Saudi wins praise as guardianship rules eased

Reform also covers civil rights such as allowing women to register childbirth, marriage or divorce


Afp August 02, 2019
The changes come after high-profile attempts by women to escape alleged guardianship abuse. PHOTO: AFP

RIYADH: Saudi Arabia's decision to allow women to travel independently was hailed in the kingdom on Friday as a historic leap for gender equality.

The Muslim kingdom announced it was effectively allowing women over the age of 21 to obtain passports and travel abroad without securing the permission of their ‘guardians’, husband, father or other male relatives.

The reform, which also covers civil rights such as allowing women to register childbirth, marriage or divorce, does not dismantle but diminishes the male guardianship system.

"The new regulations are history in the making," Princess Reema bint Bandar, named earlier this year as Saudi Arabia's first woman ambassador to Washington, said on Twitter.



"They call for the equal engagement of women and men in our society. It is a holistic approach to gender equality that will unquestionably create real change for Saudi women."

The decision triggered a wave of jubilation on social media, with the hash tag ‘No guardianship over women travels’ and ‘This is our time’ gaining traction.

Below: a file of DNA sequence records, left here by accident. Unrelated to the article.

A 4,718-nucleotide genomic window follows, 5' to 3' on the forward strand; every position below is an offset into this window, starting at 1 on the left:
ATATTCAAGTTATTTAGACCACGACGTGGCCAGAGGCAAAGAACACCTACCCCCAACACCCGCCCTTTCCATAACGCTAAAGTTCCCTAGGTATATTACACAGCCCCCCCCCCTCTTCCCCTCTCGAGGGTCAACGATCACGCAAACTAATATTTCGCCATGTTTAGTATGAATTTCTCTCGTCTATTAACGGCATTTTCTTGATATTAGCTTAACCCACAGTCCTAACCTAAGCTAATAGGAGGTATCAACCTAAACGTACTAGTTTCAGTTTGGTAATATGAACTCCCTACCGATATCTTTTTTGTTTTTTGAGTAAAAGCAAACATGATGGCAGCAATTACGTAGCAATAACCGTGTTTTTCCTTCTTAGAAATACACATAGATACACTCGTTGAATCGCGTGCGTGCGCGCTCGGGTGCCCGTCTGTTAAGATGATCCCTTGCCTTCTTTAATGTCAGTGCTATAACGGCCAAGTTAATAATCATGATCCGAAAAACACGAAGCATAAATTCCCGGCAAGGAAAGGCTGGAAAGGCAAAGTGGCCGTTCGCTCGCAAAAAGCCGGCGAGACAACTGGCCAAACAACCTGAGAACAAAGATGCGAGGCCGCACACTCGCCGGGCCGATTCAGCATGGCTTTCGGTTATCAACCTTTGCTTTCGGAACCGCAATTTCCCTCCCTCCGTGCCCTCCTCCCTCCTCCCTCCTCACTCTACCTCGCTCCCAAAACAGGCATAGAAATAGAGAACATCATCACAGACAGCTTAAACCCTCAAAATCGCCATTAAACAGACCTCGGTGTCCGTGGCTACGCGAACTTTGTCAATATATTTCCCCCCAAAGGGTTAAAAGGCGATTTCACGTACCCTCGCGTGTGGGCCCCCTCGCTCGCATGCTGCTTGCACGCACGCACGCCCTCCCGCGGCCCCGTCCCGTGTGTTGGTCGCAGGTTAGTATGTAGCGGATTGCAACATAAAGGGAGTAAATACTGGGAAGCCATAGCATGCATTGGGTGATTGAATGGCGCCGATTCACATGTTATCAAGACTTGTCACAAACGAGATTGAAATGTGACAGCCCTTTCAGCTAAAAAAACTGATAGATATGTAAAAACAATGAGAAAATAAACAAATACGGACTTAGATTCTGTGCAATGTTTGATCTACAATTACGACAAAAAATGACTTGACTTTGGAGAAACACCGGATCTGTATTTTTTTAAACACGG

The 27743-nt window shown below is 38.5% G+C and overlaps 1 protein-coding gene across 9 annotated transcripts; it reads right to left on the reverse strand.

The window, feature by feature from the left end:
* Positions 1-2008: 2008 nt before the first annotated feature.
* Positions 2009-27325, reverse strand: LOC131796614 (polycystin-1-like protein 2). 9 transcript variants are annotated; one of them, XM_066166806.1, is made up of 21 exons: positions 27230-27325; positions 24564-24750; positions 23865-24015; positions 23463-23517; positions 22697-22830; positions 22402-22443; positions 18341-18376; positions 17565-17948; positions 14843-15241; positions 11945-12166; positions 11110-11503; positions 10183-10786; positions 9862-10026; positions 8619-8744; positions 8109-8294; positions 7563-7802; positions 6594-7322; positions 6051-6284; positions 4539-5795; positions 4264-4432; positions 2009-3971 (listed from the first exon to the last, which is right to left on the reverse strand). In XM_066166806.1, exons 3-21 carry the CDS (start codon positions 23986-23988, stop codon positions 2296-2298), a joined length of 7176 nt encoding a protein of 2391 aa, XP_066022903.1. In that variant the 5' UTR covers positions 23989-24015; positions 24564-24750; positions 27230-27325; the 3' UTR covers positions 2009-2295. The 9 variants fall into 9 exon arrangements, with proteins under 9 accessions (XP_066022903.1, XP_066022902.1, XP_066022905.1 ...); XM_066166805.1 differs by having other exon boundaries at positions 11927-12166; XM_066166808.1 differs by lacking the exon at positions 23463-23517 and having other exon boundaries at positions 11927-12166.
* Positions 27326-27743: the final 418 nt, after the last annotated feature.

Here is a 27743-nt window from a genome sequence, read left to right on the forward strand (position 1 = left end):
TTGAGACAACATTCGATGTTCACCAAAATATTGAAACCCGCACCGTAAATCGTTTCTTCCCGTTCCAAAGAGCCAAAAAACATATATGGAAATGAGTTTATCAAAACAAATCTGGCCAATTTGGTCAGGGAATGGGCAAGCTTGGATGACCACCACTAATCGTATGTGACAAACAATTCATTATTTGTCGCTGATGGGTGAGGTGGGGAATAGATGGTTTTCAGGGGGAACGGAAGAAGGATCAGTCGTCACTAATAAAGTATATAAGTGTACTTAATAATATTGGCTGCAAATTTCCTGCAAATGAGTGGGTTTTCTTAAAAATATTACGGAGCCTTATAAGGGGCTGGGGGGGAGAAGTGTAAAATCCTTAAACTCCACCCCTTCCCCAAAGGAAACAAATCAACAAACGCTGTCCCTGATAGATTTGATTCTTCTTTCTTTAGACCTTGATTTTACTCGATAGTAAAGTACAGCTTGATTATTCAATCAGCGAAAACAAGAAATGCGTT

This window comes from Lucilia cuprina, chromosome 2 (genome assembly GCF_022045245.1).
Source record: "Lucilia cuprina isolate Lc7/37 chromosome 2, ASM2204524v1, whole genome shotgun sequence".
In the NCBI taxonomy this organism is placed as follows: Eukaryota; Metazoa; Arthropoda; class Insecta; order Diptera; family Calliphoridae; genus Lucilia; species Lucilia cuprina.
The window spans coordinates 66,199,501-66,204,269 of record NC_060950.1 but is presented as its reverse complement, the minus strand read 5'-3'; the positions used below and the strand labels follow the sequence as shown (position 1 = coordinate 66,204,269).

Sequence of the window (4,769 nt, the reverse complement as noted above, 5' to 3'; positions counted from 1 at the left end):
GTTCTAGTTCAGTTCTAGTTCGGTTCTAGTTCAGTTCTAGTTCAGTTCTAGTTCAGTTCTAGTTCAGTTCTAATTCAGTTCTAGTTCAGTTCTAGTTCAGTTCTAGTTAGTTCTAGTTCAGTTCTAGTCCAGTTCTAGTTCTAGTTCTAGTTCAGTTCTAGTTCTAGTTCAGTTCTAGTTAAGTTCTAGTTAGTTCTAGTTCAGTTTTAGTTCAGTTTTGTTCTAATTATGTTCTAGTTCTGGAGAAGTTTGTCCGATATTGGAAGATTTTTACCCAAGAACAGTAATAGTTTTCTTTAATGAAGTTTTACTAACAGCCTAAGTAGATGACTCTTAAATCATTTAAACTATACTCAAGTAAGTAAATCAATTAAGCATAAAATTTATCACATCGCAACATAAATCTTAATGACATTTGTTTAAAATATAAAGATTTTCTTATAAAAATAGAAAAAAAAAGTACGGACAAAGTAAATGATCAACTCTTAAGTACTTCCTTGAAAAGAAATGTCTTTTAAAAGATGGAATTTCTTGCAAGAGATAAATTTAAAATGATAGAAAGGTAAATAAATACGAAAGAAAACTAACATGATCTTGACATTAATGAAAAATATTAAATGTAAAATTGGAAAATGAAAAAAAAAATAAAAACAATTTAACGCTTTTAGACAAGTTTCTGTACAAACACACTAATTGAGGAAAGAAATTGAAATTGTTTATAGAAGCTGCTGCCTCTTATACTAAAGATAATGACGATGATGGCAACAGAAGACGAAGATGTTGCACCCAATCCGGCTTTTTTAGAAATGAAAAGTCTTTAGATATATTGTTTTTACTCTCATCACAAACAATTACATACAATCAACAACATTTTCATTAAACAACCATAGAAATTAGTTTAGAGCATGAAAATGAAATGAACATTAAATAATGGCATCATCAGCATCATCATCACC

Many also posted humorous memes of women dashing to airports lugging suitcases and being trailed by male relatives.

The reform, which grants women greater autonomy and mobility, comes as the petrostate reels from low oil prices and seeks to boost employment opportunities for women currently facing high joblessness.

"This can be the beginning of economic migration that relieves pressure on (the crown prince) to create jobs for educated women in a liberalised economy with less public sector opportunities," said Madawi al-Rasheed, a Saudi expert at the London School of Economics.

"The new regulations do not only allow women to issue passports and travel without a guardian's permission, but will also limit the state's interference in the private sphere," Saudi academic Eman Alhussein said on Twitter.



 

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